Two recent events caused me to think about my Uncle Len, who remains a federal judge at the age of 94.
First, as president of Encore.org, I participated last week in our important Encore2016 conference to celebrate and connect the “encore movement” — the growing tide of older Americans using their experience to improve the world. Second, Justice Scalia’s recent passing reminded me about the acute vacancy crisis in our federal courts.
Let me explain.
Opting for ‘Senior Status’
My husband’s uncle, Leonard Garth, left a lucrative private practice in 1969 to accept an appointment to the Federal District Court by President Nixon. Three years later, Judge Garth was elevated to the Federal Court of Appeals for the Third Circuit, where he serves today. Even though he was entitled to retire with a full pension at 65 (in 1986), he elected to take the option of “senior status” and continue with a slightly reduced caseload for the next 28 years.
As enormous numbers of boomers yen for purpose-driven work in their later life, too many of them are all dressed up with no place to go.
Recently, he gave up sitting on panels but carries on hearing motions. And even after moving into a retirement home, he has continued to commute — scooting in his motorized cart down the hall from his apartment to the modest chambers the federal government had set up to allow him to keep working.
Why did Judge Garth choose to continue serving even though he made no extra salary or pension by doing so? Partly because he truly loved the law and took pride in his work, laboring over each opinion. But even more important, he stayed because he was sorely needed.
The Judicial Vacancy Crisis
There is a serious dearth in nominations and appointments for the entire federal judiciary, especially at the appellate level. The resulting vacancies threaten to cripple the integrity of the judicial system, bringing to life the truism “justice delayed is justice denied.” The fine men and women who work while on senior status help fill this gap.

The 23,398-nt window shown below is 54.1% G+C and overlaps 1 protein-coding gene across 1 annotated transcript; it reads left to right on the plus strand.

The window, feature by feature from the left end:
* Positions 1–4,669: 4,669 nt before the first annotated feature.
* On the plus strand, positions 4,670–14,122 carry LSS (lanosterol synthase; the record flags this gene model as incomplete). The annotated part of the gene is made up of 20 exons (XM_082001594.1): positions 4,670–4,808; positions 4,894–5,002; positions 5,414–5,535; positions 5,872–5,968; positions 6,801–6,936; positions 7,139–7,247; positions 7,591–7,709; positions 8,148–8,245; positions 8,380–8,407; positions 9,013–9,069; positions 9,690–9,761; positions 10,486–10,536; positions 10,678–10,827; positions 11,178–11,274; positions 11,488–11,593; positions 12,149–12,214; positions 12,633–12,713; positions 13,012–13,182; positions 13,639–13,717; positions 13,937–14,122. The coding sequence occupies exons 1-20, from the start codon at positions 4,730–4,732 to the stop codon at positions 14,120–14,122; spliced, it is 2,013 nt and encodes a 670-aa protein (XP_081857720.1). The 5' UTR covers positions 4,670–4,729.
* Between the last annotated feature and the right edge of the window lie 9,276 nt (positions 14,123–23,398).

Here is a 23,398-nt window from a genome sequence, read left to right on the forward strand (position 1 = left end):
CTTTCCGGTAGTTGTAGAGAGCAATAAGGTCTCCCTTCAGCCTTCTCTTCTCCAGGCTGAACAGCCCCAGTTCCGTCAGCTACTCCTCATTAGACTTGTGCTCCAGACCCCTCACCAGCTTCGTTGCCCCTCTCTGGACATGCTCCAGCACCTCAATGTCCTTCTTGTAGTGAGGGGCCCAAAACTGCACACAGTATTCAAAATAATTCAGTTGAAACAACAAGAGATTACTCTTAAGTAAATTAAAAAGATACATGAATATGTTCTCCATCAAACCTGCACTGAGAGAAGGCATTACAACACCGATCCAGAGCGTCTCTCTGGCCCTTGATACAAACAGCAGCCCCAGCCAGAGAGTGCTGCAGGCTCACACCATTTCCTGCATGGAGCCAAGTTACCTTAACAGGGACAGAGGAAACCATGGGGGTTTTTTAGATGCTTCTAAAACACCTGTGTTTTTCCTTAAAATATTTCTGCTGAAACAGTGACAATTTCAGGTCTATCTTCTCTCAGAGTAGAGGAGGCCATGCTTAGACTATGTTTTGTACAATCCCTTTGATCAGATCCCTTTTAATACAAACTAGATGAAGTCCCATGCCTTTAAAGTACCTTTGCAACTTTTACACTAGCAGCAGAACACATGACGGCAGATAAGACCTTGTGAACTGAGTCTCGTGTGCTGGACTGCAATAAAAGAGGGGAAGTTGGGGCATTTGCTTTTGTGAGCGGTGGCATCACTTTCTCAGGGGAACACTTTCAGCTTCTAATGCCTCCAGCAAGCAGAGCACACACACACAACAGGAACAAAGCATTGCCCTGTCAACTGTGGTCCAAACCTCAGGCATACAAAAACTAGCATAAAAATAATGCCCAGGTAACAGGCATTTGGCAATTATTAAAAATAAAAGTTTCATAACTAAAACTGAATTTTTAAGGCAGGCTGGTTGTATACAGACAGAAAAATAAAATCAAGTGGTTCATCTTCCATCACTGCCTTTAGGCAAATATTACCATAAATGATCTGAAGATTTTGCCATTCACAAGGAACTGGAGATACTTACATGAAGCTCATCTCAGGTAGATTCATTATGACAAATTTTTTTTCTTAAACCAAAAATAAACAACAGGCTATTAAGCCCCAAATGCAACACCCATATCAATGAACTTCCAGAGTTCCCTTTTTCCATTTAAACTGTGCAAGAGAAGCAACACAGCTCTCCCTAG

Sadly, the enlightened approach of the federal judiciary system — recognizing the inherent “win/win” of using senior, seasoned talent for the benefit of society — is a rare exception to the rule in this country. As enormous numbers of boomers yen for purpose-driven work in their later life, too many of them are all dressed up with no place to go. Ageism, outdated notions of the “right” retirement age and shibboleths about older adults’ aptitude and attitude are just some of the barriers they face.
But there is hope.
Innovations in Later Life Purpose-Driven Work
A growing community of activists, members of the media, academics, social entrepreneurs and leaders from NGOs and business who convened at Encore2016 are beginning to turn the ship in the right direction.
There are exciting, new innovations to use seasoned talent across the country, such as Fremont, Calif.’s Community Ambassador Program for Seniors (CAPS) that trains older adults to provide a range of services and advice to older adults of similar ethnic and cultural backgrounds. Another one: Hewlett Packard’s longstanding support for its retirees’ paid fellowships in nonprofits.
This trend is encouraging, and the tide of opportunity and interest is growing.
But there is still much work to be done.
An Encore.org survey found that 4.5 million Americans have encore careers (purpose-oriented later life work) and another 21 million want them. Putting those 21 million people to work addressing challenges such as at-risk kids, climate change and financial exclusion raises breathtaking possibilities — especially given the wisdom of their collective experience.
It starts and finishes by recognizing the value of that experience. Judge Garth’s encore is having enormous impact and the federal judiciary is smart to have figured out the way to tap the hundreds of other judges with much still left to give. Let’s take a page from this program and do a better job, through innovations, policies and programs to use or deploy encore talent throughout the land.
Let’s put an encore army of problem solvers, like Uncle Len, to work.